Thalía

Whilst working on my upcoming poetry collection, “Black Hymeneal”, it came to my attention that I have never shared this poem before on my blog. I wrote the poem (loosely) in terza rima to try something new and I think it worked out nicely. In fact, it is one of my favorite pieces that I have written, and I have read it at many a poetry open mic. I never posted it here because, until recently, I couldn’t decide what to call it. It was written a few years ago when I got stuck on a plot point for a short story of the same name. In the tale, a young Mexican-American girl decides to take a trip to her ancestral home in Oaxaca, Mexico, where she is kidnapped by a cult who try to sacrifice her to the bat god Camazotz. She survives the ordeal, but is irreversibly altered. One can guess from the contents of this poem, what has become of our hapless heroine…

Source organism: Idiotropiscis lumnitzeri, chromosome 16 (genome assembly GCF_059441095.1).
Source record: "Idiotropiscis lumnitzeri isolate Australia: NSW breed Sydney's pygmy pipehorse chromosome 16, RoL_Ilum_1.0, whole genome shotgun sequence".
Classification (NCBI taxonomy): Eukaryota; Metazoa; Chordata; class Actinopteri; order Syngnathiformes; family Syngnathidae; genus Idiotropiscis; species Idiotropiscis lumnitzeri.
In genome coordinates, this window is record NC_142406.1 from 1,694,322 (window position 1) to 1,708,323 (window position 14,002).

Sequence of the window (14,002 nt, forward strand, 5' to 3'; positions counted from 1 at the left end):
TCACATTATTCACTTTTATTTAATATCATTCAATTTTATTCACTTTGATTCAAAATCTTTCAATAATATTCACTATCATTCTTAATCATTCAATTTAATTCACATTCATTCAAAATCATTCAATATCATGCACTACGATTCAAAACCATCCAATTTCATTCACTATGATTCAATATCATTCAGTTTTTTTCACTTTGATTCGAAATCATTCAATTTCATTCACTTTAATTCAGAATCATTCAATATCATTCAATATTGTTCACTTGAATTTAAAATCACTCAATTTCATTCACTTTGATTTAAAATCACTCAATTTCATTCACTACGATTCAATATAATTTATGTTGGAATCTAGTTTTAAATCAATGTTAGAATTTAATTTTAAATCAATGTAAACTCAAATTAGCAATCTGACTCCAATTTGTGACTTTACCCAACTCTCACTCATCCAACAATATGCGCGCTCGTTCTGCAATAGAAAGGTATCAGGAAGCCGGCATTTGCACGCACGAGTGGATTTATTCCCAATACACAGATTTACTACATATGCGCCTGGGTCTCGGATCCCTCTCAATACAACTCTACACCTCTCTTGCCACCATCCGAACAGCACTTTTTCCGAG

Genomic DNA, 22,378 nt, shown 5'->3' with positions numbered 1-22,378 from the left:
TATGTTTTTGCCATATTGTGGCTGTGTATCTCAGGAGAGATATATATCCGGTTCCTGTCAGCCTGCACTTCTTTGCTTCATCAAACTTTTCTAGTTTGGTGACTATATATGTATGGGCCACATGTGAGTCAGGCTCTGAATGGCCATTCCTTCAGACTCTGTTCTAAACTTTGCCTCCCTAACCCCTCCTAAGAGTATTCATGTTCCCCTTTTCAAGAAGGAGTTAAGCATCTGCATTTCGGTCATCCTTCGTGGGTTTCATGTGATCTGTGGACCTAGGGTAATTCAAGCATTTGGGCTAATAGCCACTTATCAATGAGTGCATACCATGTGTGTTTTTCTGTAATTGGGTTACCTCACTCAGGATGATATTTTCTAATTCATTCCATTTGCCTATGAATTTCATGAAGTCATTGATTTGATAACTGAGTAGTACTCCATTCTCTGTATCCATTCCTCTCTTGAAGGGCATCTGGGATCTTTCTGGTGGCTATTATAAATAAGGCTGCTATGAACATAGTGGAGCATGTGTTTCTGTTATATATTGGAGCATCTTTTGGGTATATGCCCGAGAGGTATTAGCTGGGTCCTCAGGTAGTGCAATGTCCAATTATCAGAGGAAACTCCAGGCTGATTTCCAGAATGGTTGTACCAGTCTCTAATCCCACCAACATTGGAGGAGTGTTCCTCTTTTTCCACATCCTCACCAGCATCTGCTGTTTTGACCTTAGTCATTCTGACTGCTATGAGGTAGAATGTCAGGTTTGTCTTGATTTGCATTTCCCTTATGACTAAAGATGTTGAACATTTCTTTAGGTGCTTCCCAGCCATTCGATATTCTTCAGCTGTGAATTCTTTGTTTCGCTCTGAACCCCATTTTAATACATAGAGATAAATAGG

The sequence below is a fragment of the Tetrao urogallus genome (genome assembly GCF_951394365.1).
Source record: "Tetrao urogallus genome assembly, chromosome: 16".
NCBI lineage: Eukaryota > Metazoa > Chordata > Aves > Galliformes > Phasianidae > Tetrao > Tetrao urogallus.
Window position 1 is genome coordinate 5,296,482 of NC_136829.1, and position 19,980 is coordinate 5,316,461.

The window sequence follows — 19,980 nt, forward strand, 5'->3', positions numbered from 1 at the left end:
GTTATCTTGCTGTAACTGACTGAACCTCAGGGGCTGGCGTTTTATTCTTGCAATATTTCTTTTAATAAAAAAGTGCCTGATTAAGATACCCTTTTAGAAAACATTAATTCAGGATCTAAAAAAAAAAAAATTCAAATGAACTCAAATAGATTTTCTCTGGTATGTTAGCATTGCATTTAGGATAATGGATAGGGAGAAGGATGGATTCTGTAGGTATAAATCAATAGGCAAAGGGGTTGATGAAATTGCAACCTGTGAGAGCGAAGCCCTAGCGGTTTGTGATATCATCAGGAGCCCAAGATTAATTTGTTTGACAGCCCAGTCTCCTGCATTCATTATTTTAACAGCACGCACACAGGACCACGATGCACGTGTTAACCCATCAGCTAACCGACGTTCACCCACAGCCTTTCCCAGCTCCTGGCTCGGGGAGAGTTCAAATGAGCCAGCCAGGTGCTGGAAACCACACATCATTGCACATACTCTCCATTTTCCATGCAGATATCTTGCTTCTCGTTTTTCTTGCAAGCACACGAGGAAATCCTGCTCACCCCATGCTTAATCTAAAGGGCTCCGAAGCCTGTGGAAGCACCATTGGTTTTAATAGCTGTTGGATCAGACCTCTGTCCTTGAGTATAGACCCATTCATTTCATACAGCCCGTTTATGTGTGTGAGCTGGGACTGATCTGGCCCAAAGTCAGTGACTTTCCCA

The Mayan bat god, Camazotz.

The Mayan bat god, Camazotz.

Thalía

Reposing in her blood-stained blouse

Thalía dreams of sanguine gods,

Giant bats, and the narrow house

Surrounded by worm-ridden clods

She ponders her appalling fate

Wondering at the remote odds

Of how she came unto this state

Between the curtain and the quick

Vexed by a thirst she cannot sate

For blood that gushes warm and slick

From riven throats that gurgle cries

Claret bubblers to lap and lick

As conscious life slips from their eyes

Each victim shudders ere he dies

Thalía smacks her lips and sighs

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